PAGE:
Greg Alexander [00:04:06] Next up is beating internal resources. As a reminder, this is internal client staff. I realize it’s weird to think about the client as a competitor, but they are about 30 percent of the time. The way to defeat internal resources is to establish a deadline that the project needs to be completed by. You see, clients think they can do what you can do. However, they will never be able to do it as fast as you can. Why is this? They have a day job. This project is not the only thing on their plate. They can only dedicate a portion of their time to it. You, on the other hand, can dedicate your team to it and therefore it gets done much faster. Cell speed in this situation, deadlines are a wonderful way to defeat internal resources
Sean Magennis [00:04:54] This is a perfect example and it makes complete sense. OK, next up is the boutiques. How should our listeners compete with firms that are just like them?
Greg Alexander [00:05:05] The silver bullet in this situation is the guarantee. Simply offer your client a money-back guarantee for any reason, no questions asked. Most owners of boutiques are risk-averse. They have limited resources. They have limited amount of money, limited amount of staff. The idea of putting fees at risk makes them very uncomfortable. The threat of not getting paid scares the, you know what out of them. By guaranteeing the work, you separate yourself from the boutique competitors. They are unlikely to match this offer and it sends a powerful signal to the client. And that signal is Mr. Client. We only get paid if we make you successful.
Sean Magennis [00:05:45] Greg, so true. As president of YPO, I hired many boutiques over the years. I was always very skeptical of those who were unwilling to put their fees at risk, and I gave my business to those who were willing to do so. And truth be told, I paid them in full every time, sometimes more. I cannot think of a single instance where I called the guarantee and demanded a refund. My message to our listeners is the risk is a myth. The reality is the likelihood of clients calling the guarantee is very low. OK, I think the next up is competing with market leaders. This is only five percent of the time. So should-should we skip over this?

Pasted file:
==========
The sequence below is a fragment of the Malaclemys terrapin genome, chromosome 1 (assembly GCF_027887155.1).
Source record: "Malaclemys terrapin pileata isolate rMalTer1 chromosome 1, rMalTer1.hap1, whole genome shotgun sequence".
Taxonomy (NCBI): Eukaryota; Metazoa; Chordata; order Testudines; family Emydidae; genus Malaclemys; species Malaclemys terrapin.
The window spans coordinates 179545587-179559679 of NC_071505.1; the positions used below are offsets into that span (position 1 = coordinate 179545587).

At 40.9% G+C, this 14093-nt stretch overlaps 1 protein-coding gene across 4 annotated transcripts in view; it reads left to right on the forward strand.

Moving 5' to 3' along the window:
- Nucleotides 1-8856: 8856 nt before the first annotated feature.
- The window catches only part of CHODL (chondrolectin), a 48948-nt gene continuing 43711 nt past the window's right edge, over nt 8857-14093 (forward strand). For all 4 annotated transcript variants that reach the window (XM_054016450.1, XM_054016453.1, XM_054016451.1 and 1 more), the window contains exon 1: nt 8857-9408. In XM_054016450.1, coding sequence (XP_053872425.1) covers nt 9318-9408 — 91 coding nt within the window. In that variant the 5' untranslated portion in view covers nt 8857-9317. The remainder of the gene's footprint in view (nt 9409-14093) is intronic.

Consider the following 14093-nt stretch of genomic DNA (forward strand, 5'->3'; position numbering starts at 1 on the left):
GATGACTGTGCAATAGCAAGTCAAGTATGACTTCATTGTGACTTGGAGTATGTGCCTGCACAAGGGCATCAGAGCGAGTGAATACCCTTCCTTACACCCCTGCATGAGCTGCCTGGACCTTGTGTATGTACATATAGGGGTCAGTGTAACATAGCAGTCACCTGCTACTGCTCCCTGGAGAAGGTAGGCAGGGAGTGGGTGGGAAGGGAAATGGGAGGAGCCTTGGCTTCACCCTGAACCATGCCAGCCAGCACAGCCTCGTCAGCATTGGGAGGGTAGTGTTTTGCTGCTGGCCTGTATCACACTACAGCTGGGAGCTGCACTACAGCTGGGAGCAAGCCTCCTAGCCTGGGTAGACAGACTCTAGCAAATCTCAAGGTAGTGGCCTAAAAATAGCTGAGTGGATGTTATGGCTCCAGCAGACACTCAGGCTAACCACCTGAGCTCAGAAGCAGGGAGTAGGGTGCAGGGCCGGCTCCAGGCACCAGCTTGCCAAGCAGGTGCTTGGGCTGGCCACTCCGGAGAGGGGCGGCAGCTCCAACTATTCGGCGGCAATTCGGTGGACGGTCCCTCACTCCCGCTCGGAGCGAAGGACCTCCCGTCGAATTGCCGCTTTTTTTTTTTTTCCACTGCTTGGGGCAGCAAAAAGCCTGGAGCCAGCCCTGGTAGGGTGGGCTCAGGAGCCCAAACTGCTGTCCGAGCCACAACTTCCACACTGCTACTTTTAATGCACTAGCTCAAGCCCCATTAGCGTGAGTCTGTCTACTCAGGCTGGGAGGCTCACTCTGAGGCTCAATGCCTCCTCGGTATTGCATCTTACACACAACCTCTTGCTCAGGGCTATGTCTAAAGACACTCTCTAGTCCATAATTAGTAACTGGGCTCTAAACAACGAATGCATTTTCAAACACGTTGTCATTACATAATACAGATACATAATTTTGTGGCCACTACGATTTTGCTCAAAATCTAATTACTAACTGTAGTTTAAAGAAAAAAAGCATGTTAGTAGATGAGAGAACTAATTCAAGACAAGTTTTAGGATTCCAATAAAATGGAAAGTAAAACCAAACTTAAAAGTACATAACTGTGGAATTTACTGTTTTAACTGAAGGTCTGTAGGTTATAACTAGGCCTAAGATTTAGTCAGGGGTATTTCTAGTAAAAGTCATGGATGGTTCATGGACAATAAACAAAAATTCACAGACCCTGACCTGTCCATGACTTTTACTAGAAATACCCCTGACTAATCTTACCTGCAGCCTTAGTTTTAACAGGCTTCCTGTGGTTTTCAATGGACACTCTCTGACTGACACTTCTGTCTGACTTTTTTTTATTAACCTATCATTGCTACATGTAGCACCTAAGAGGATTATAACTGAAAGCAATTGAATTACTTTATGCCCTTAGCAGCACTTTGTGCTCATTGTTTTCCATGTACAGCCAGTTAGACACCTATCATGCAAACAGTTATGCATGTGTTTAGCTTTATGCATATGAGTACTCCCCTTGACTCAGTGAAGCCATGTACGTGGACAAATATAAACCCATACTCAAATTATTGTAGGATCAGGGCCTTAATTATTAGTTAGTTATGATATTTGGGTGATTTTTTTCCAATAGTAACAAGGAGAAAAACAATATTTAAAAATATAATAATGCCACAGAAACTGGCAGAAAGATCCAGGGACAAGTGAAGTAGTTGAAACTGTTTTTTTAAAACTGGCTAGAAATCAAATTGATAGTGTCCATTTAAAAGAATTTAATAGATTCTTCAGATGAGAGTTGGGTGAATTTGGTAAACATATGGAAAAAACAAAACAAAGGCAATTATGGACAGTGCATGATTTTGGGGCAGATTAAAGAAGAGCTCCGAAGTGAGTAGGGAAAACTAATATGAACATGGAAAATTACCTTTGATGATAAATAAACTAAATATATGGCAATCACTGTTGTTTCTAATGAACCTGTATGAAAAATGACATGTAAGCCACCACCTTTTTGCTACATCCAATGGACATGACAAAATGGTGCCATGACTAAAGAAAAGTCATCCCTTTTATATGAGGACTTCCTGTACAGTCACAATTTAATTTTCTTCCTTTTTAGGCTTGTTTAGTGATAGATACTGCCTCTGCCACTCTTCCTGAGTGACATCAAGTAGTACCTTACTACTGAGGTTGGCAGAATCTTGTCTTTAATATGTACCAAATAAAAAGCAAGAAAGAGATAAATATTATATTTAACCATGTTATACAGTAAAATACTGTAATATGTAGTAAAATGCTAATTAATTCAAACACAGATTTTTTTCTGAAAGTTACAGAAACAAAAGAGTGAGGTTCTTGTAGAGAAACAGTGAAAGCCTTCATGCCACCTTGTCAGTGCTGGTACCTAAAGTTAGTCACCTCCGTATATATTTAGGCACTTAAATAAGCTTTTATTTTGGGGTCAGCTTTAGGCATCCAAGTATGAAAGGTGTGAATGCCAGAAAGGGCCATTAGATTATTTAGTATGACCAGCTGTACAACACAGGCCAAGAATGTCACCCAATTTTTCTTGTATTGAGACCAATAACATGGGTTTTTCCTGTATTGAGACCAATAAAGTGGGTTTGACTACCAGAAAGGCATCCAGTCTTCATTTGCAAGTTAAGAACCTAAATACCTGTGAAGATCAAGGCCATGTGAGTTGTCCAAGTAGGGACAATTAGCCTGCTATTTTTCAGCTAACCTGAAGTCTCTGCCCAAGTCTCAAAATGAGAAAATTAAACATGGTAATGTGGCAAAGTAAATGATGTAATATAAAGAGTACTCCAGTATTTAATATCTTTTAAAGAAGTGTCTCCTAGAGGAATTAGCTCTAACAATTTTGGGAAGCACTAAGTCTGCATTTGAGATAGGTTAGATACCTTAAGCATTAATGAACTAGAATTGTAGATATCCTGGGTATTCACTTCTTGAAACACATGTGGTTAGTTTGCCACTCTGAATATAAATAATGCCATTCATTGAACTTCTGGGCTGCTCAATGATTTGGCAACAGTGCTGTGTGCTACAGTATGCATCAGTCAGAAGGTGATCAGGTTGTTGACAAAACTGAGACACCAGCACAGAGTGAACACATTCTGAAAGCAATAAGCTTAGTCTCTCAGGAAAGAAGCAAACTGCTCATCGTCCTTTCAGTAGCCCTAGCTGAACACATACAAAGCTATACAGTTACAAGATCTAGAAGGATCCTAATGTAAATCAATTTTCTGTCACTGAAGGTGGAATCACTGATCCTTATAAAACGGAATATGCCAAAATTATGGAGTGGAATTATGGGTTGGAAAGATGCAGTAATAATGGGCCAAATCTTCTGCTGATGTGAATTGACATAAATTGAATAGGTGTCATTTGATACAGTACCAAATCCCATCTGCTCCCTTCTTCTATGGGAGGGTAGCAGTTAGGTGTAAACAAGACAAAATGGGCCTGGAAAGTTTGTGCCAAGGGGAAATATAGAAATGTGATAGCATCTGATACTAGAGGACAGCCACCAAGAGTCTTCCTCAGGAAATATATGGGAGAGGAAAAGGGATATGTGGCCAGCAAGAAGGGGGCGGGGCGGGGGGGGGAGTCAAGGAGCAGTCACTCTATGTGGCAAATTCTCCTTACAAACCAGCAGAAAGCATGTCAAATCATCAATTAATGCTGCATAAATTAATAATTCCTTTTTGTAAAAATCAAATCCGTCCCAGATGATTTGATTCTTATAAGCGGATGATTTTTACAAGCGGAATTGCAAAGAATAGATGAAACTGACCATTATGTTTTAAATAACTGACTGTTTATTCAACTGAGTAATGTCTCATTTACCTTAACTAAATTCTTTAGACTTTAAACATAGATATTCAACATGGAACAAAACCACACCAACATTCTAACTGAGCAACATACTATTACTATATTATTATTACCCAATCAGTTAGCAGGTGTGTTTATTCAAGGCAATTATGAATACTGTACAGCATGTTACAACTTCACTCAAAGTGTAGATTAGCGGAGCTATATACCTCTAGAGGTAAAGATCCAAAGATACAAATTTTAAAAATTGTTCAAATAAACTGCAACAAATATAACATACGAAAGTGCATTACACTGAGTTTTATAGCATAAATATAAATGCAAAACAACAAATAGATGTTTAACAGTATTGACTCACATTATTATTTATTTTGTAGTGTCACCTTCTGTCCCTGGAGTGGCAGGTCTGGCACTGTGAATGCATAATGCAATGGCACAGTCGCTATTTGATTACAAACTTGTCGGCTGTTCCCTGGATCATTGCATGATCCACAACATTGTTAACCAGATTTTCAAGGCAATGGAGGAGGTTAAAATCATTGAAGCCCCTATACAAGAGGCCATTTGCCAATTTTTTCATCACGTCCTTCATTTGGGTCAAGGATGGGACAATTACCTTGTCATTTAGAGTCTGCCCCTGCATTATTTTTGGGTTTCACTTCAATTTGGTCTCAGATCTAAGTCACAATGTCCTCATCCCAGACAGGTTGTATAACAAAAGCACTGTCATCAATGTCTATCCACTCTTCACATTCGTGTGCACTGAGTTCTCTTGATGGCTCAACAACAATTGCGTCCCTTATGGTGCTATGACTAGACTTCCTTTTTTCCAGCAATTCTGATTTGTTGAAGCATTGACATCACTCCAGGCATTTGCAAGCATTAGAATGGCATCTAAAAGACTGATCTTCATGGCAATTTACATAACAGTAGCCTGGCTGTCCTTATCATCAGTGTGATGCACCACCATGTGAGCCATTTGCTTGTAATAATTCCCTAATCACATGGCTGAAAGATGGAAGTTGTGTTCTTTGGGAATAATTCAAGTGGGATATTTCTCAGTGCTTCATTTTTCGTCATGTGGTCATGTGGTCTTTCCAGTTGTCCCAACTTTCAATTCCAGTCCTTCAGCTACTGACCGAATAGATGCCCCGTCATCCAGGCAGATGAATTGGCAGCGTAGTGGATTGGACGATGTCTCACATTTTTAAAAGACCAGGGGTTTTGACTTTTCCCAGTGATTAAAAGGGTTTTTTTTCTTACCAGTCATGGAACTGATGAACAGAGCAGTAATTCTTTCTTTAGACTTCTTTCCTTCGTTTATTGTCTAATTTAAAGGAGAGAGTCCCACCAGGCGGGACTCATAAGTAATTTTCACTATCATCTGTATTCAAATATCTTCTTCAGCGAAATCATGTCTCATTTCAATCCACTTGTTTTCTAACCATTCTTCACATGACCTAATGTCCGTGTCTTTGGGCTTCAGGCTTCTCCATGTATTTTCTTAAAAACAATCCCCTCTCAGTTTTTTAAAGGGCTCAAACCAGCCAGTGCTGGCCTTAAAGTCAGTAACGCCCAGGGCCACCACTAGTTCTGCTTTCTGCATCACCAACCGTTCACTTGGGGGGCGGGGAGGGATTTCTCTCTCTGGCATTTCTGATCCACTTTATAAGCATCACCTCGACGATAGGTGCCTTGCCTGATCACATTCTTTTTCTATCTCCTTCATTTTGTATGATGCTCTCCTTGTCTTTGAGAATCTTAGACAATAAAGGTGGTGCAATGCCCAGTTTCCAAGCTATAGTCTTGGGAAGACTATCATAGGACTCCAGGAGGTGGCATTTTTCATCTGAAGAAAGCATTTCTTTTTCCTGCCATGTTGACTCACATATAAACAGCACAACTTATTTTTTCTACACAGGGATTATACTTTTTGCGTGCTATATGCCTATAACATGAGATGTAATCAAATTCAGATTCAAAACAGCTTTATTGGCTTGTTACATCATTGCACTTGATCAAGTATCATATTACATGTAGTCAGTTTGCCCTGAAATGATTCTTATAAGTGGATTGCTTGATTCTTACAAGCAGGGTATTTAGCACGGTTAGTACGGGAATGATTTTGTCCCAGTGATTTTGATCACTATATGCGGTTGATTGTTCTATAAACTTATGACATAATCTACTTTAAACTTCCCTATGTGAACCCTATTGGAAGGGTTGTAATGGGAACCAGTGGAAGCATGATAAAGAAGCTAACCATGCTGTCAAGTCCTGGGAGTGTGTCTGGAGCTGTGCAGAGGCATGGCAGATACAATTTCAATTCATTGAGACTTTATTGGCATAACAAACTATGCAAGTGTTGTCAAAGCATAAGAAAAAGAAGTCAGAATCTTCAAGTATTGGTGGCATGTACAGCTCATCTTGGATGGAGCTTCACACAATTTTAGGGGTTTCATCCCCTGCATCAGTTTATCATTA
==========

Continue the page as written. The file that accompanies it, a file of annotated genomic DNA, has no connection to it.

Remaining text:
Greg Alexander [00:06:32] No, no, no. Yes, it is true. You will run into the mega firms only about five percent of the time. However, these few deals can make or break a year. These are the big deals in the forecast. Just one or two wins a year in this category can turn a good year into a great year. The way to beat the market leaders involves a five-step play. It’s a little tricky, but here are the five steps. Number one, you must establish credibility. The mega-firms will try to discredit you. Number two, deliver a top-quality proposal. This will prove to the client you are credible. It’s a signal to the client that your work will be top quality. Number three, demonstrate to the client that you can complete the work much faster than the mega firms. Big firms are very slow, beat them on speed. Number four, price to work about 25 percent less than the mega firm’s. Market lead are very expensive. The fact that you are in the deal suggests a client is budget-conscious. Big firms are vulnerable because their prices are so high due to the massive overhead they carry. And number five, offer an enjoyable experience. Mega firms are like a tornado when entering the client and are very disruptive. For example, we hear all the time Bain is our pain about how difficult it is to work with Bain Consulting, one of these mega-firms. The advantage of working with a boutique over mega-firm is that it’s just simply easier.
Sean Magennis [00:08:08] While Greg, this is exceptional, five straightforward ways to win those few launch deals every year when competing with these market leading firms. Boy, OK, we’ve got one more. What play do I run when competing with other?